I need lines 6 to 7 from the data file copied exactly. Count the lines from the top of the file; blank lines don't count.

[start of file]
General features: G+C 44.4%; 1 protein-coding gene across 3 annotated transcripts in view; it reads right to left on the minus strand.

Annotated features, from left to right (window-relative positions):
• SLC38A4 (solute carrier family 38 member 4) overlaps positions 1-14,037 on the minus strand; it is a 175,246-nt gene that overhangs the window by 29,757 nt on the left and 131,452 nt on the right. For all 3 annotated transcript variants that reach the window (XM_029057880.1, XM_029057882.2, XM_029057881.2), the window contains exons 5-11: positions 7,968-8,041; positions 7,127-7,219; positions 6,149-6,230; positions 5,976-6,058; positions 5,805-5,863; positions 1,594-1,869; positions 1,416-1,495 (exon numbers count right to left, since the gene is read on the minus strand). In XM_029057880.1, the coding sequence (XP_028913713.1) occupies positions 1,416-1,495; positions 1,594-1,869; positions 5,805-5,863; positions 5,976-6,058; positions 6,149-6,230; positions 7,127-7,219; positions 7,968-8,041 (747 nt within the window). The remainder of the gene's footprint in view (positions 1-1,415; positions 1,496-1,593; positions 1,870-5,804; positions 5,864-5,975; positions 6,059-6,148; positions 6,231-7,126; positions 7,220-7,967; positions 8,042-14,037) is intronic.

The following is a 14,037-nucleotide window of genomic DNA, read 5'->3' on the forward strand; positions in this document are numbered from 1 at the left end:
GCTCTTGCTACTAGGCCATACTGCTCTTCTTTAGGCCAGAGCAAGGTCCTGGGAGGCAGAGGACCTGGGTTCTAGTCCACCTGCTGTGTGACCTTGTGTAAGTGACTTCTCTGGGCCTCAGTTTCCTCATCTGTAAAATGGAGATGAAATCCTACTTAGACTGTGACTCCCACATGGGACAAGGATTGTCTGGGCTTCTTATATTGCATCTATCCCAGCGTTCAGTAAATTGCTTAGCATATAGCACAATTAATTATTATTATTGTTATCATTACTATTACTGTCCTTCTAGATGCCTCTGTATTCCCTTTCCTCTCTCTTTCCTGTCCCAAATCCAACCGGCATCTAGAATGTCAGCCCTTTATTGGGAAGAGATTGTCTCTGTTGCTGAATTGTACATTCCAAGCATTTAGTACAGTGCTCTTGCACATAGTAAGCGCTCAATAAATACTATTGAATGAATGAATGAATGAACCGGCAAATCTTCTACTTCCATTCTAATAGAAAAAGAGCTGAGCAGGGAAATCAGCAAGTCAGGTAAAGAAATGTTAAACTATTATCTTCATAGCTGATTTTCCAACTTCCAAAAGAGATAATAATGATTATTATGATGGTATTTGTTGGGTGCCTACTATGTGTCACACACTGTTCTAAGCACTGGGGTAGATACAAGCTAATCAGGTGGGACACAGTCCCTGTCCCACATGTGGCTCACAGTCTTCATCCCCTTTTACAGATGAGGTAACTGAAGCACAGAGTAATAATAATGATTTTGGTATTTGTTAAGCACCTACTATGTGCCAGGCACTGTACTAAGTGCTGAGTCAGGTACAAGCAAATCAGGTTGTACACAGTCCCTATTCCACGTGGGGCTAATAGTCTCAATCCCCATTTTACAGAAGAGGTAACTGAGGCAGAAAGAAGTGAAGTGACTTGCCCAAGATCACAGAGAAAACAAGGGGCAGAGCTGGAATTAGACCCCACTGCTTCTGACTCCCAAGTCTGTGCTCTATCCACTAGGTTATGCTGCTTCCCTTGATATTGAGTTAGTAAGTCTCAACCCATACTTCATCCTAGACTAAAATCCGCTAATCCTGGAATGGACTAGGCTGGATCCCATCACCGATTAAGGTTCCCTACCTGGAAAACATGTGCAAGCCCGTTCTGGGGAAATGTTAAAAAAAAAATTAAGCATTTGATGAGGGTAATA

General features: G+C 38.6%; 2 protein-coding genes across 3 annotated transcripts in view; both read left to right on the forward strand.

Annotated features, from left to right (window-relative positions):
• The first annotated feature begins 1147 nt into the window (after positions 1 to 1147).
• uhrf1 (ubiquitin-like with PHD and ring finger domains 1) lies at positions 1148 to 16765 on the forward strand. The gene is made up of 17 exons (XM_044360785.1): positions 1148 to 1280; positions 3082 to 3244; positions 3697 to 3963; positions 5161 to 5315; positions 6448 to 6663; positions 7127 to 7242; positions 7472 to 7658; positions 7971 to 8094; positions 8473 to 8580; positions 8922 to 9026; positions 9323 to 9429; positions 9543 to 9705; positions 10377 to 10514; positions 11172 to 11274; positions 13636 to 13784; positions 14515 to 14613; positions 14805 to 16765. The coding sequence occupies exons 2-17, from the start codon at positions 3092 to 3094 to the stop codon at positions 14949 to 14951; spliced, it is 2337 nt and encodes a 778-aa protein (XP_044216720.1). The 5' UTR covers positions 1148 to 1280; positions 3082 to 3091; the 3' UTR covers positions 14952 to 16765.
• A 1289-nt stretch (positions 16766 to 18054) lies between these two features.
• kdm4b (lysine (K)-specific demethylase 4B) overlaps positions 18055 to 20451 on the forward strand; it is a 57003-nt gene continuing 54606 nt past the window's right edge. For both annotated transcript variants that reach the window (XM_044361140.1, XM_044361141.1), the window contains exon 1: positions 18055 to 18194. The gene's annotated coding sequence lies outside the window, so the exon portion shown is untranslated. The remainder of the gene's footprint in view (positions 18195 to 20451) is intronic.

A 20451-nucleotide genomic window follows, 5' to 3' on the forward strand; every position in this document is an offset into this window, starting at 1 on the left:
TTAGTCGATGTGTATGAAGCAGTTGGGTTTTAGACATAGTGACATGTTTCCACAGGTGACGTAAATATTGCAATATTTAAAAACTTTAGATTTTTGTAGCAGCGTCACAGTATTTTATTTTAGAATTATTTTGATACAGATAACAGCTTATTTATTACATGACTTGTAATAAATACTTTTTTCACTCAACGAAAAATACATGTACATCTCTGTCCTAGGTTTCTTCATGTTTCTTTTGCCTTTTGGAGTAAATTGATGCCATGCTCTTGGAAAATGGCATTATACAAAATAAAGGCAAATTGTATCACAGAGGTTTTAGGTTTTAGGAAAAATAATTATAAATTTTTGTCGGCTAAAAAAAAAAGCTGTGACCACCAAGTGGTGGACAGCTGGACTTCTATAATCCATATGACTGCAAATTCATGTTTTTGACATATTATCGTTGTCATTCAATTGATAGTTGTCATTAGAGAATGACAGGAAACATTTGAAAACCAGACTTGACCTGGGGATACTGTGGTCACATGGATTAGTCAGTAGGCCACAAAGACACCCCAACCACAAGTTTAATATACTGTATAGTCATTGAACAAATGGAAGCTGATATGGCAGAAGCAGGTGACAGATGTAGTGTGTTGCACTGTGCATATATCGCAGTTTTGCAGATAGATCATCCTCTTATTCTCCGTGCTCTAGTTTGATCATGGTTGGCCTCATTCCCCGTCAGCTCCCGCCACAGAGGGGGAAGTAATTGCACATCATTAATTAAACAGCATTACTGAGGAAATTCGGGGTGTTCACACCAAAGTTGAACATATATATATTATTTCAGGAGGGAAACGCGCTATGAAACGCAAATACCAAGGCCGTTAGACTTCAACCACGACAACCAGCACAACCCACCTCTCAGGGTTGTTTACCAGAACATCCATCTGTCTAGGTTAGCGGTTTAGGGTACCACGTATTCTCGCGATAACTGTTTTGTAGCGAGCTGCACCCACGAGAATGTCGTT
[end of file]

General features: G+C 38.6%; 2 protein-coding genes across 3 annotated transcripts in view; both read left to right on the forward strand.

Annotated features, from left to right (window-relative positions):